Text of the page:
Despite the President coming out last week and saying that Social Security needs “modest adjustments,” many Democrats still have their heads in the sand about what could be in store for the most successful social program in American history. But in case you had any question whether Democrats would assent to changes in Social Security, Sahil Kapur heard it from the source once again yesterday:

“Social Security needs to be tweaked, not torn apart from its very foundations,” Democratic National Committee communications director Brad Woodhouse told Raw Story on a conference call late Monday afternoon, in response to a question from this reporter.

Woodhouse tore into Republicans for championing “radical” changes to the program, pointing to the GOP-led Congress’s unsuccessful attempt to private it under the Bush administration. While Republican leaders have been vague on specifics, the party’s ranking member on the House budget committee, Rep. Paul Ryan (R-WI), has put forth a plan that would move Social Security into private investment accounts [...]

Republicans, Woodhouse charged, “have two ideas as it relates to Social Security, and never anything else. It’s always, always privatizing it and cutting benefits, or it’s just cutting benefits.” He accused the GOP of “using scare tactics and quite frankly lying about the solvency of Social Security.” Democrat have offered some ideas of their own [...]

“Social Security is one of the more sound programs – if not one of the soundest programs financially – operated by the federal government and will be solvent for a long period of time,” Woodhouse said. “So there’s absolutely no call for doing the radical things to Social Security, especially as it relates to privatization.”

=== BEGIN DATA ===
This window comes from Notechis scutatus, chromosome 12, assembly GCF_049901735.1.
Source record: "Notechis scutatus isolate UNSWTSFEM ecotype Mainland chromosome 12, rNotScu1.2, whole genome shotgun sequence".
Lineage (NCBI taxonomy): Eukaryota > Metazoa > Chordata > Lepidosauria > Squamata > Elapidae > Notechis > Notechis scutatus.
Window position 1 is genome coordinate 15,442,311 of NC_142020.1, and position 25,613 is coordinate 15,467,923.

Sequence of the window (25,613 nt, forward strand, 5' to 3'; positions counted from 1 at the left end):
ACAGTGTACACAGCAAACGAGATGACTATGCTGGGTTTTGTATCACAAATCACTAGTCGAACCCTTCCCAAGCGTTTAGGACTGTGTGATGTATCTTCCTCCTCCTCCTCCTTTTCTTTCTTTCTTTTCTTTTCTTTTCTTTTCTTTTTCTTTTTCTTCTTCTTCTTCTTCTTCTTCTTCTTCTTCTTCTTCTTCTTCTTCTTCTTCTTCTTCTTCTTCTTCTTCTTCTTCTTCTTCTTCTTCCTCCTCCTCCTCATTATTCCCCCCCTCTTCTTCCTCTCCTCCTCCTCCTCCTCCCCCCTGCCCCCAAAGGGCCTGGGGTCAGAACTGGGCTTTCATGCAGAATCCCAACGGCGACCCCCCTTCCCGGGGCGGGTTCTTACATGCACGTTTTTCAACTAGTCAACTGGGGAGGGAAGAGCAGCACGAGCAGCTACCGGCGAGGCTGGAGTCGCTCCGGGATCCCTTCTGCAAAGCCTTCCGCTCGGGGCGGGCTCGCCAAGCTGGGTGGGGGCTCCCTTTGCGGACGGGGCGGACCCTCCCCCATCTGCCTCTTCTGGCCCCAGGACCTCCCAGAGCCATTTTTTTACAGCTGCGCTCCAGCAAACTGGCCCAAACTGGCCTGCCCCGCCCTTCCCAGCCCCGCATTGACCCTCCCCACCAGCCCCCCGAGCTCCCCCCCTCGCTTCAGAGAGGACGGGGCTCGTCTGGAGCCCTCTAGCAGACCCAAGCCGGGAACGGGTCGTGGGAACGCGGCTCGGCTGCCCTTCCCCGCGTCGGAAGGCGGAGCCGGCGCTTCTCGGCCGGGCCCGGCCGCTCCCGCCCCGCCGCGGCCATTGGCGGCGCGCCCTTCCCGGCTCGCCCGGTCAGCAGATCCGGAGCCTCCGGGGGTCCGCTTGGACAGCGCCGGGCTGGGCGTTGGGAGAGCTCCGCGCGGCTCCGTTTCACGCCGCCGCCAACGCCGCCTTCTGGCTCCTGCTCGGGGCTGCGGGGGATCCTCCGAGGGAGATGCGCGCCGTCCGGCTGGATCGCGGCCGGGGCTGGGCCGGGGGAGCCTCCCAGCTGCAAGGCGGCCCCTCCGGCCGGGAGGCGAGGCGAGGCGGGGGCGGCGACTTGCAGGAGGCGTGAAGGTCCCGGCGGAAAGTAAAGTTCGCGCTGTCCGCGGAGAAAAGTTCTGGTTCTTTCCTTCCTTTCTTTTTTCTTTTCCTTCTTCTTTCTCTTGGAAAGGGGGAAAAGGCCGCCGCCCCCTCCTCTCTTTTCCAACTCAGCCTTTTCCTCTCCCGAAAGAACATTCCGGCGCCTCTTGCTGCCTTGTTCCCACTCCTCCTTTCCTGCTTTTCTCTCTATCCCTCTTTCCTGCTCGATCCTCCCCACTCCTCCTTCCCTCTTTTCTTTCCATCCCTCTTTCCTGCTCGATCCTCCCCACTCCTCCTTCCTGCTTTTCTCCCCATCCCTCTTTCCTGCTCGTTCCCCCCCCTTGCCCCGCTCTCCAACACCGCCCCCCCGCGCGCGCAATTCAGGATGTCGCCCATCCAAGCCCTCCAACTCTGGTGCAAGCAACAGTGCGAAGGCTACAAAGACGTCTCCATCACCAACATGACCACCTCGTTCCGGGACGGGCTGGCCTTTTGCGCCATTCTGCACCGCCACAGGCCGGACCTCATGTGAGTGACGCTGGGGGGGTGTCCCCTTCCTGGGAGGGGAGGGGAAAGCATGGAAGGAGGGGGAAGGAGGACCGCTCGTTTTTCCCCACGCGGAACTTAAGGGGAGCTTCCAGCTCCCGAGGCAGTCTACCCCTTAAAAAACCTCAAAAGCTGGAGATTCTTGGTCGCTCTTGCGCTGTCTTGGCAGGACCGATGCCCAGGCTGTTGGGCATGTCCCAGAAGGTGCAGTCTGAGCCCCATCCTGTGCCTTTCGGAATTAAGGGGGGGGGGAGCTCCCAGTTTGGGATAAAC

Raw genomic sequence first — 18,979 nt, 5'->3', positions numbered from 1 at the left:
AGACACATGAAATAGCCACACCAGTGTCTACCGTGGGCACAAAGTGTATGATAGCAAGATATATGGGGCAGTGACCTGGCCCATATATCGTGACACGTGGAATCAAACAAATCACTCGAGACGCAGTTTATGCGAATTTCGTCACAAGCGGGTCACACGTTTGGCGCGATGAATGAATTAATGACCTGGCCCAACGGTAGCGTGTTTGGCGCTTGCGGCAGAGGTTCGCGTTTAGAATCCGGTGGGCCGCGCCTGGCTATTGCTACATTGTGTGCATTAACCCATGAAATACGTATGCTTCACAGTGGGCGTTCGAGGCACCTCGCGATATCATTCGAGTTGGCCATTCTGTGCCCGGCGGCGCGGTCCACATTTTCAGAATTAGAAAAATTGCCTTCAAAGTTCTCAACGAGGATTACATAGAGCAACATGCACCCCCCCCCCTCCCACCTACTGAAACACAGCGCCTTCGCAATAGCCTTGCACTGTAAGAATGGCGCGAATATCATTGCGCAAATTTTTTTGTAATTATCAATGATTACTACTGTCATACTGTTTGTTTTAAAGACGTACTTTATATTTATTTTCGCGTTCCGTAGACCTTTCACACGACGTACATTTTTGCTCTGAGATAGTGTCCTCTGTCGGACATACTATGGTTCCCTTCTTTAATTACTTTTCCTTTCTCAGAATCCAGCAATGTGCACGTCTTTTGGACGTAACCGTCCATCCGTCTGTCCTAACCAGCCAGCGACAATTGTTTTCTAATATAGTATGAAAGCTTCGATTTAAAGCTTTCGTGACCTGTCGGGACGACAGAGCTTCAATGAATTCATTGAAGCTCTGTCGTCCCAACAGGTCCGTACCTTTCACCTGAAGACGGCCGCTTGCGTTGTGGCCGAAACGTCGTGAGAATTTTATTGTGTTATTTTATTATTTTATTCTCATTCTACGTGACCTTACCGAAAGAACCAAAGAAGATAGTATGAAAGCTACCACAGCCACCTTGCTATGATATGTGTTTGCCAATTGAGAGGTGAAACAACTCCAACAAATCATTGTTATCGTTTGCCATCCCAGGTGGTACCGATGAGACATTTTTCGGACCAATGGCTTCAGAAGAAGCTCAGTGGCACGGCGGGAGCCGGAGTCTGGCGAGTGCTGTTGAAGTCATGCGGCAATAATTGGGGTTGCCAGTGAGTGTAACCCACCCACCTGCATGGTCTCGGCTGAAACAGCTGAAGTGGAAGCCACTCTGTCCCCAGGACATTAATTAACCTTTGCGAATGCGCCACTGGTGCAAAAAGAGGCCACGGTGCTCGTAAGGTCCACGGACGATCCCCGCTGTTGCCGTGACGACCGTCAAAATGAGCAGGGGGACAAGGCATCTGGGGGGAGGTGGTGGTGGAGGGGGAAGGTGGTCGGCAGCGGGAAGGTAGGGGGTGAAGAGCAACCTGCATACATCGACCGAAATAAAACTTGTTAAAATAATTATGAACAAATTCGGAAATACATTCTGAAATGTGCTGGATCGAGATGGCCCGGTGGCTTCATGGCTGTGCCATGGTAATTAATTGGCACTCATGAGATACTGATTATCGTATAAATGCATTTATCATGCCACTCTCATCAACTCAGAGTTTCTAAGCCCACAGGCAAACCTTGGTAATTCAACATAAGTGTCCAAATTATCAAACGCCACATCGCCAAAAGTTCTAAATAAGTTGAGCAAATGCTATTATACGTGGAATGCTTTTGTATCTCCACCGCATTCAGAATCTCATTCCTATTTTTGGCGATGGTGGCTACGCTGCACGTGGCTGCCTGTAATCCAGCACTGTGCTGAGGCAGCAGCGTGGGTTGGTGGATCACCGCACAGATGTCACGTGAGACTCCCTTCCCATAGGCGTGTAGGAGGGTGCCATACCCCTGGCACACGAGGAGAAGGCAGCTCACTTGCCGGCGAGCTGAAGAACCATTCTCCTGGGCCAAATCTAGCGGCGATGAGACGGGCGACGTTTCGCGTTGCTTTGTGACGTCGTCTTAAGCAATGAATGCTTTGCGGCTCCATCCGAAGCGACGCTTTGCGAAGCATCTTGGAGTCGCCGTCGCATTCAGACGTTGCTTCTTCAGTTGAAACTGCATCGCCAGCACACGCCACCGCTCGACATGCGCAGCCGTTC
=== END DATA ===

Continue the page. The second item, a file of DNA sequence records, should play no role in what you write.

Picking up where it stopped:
Did you see what Woodhouse did there? He said that Republicans only want to privatize Social Security or cut benefits, and we should never privatize Social Security. Um, what about the benefits? I guess that falls under “tweaks.”

Democrats have been very circumspect about what those “tweaks” would be. If anything on Social Security comes out of the cat food commission, which apparently won’t make any recommendations on the deficit but just try to hack away at a separately funded program, I’m sure that Treasury and the DNC and the President and everyone else who has talked about it would hope for a measured set of options, with increases on revenue and benefit trims to bring the program into long-term balance. But I don’t see why they believe that any Republicans on the panel would assent to that. It’s far more likely than not that the commission will come back with a package of mostly, if not all, cuts. And then we’ll see how Democrats react to such “tweaks.” Tweaks like raising the retirement age to 70, which would amount to a 20% benefit cut.

There’s a certain amount of self-destructiveness at work here from the party that invented Social Security.